I am angry that in almost all cases like this, mental illness plays a prominent role, so why isn't mental illness being dealt with in a more effective manner? Is it because we can't just lock up the nuts and throw away the key? My response to that is, "Why not?" And maybe, if not "throw away" the key, then put the key away until that person is no longer nuts, with acknowledgement that that day might never come. Psychopaths, sociopaths, uncontrolled schizophrenics - all out in the community, just waiting for a message from an alien, telling them to go into a school or a theater and shoot it up. Problem is, it's become politically incorrect to curtail the liberty of those with potentially-dangerous mental illness. To that I say "BULL-oney". I would rather have a mentally ill relative in an institution, getting his / her meds and living a controlled, safe life for THEIR sake, as well as for the sakes of the children or the movie goers, than the alternative which we saw yesterday. Call me intolerant, lacking compassion, judgemental of the mentally ill, whatever, blah-blah-blah. On this point? I'm RIGHT.
Of course, as with any shooting, the media wastes no time jumping on the gun control issue. So do average, well-meaning people, who think that's the obvious answer. It's not.
If there was the most stringent gun control imaginable, bad guys would still get guns, the same way that they get crystal meth, or cocaine, or any other illegal substance.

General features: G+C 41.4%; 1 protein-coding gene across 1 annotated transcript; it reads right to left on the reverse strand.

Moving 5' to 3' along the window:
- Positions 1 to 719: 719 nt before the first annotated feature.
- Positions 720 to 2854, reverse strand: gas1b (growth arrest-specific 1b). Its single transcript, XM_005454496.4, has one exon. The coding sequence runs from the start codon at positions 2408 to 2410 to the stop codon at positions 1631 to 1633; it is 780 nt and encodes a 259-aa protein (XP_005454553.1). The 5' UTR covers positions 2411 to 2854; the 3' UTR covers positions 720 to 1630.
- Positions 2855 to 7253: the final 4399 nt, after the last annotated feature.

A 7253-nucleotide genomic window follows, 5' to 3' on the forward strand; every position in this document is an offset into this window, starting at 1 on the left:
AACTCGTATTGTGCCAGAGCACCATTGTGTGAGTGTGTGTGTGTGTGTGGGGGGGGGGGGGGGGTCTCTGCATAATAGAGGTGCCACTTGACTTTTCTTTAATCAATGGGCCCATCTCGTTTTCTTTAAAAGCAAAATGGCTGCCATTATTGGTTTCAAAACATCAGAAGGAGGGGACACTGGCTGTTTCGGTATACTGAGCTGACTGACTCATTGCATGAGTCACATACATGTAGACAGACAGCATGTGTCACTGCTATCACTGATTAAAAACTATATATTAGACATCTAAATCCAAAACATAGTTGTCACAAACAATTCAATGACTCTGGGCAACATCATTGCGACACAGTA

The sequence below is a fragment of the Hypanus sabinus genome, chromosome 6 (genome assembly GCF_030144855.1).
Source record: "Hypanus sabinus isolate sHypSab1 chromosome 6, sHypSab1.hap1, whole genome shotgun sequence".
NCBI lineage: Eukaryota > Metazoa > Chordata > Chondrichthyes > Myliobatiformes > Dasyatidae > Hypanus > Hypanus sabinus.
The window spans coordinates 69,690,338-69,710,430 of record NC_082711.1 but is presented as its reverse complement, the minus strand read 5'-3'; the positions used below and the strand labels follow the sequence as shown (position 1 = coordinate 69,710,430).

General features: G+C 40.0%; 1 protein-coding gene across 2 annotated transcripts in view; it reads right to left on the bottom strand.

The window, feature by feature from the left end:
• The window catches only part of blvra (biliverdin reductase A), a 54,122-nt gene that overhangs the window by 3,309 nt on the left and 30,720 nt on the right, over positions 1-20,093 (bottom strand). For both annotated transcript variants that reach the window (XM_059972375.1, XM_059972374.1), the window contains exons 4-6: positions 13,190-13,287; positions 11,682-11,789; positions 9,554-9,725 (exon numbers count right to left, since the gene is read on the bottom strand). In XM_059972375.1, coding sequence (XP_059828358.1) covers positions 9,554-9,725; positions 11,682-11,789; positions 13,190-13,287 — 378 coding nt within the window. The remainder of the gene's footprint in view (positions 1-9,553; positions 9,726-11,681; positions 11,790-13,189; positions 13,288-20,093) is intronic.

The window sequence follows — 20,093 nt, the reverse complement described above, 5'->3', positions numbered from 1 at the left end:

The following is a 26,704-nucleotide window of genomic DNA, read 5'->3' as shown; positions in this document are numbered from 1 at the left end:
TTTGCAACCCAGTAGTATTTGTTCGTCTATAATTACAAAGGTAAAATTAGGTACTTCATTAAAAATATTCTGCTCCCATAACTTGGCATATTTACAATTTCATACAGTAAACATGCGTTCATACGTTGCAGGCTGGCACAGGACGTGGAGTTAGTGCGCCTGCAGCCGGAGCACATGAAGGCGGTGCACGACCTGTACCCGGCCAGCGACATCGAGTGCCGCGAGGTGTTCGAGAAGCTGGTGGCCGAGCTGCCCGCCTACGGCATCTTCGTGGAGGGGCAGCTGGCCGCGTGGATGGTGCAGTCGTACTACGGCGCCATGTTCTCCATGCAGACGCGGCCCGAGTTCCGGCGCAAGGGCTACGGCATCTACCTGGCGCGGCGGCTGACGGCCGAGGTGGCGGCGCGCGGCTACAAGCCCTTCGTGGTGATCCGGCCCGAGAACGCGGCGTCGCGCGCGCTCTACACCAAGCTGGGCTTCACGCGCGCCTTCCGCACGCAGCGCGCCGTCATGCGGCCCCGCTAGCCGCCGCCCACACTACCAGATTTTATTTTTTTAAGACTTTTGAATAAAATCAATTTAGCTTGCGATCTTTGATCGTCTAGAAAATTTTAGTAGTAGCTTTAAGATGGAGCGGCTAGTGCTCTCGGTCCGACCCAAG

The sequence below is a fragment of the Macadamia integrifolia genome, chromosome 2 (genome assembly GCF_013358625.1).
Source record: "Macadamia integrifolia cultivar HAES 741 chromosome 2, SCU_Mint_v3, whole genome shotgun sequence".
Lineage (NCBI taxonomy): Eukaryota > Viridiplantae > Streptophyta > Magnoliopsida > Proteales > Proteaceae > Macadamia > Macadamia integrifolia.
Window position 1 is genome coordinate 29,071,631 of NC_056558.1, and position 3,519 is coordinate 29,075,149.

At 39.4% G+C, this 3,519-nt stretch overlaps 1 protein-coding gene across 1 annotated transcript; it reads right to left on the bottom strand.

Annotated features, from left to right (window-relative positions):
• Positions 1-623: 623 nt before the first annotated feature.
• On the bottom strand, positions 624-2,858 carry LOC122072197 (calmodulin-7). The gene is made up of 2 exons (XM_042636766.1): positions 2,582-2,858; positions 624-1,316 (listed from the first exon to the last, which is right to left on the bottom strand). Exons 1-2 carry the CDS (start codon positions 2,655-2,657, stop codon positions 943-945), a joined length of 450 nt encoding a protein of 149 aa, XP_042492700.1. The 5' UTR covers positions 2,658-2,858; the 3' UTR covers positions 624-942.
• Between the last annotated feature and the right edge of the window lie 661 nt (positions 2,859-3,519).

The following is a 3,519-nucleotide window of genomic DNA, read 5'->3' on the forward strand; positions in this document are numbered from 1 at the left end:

The wildly vast majority of guns are legally owned, maintained and stored, used for hunting or sport or protection, and are never used in crimes.
And, if you consider the terrorist attacks of September 11, 2001, no guns were used, at all. Three thousand people died, essentially at the point of a boxcutter. Are we going to ban boxcutters? What about fertilizer? That was the basis of the concoction that flattened the Alfred P. Murrah building in Oklahoma City. It's been proven time after time after heartbreaking time... if people want to slaughter, they don't need guns to do it.
Had there been an armed guard at that school, this might not have happened. If the theater in Aurora, Colorado had not been geographically located in a gun-free zone, rendering the movie-goers sitting ducks, then the carnage could have been a fraction of what it was. One person carrying a gun into that theater could have stopped that madman. And one teacher or security guard in a school with a gun could have changed the outcome of what happened yesterday.
As John Nolte just posted on Twitter, a short time ago: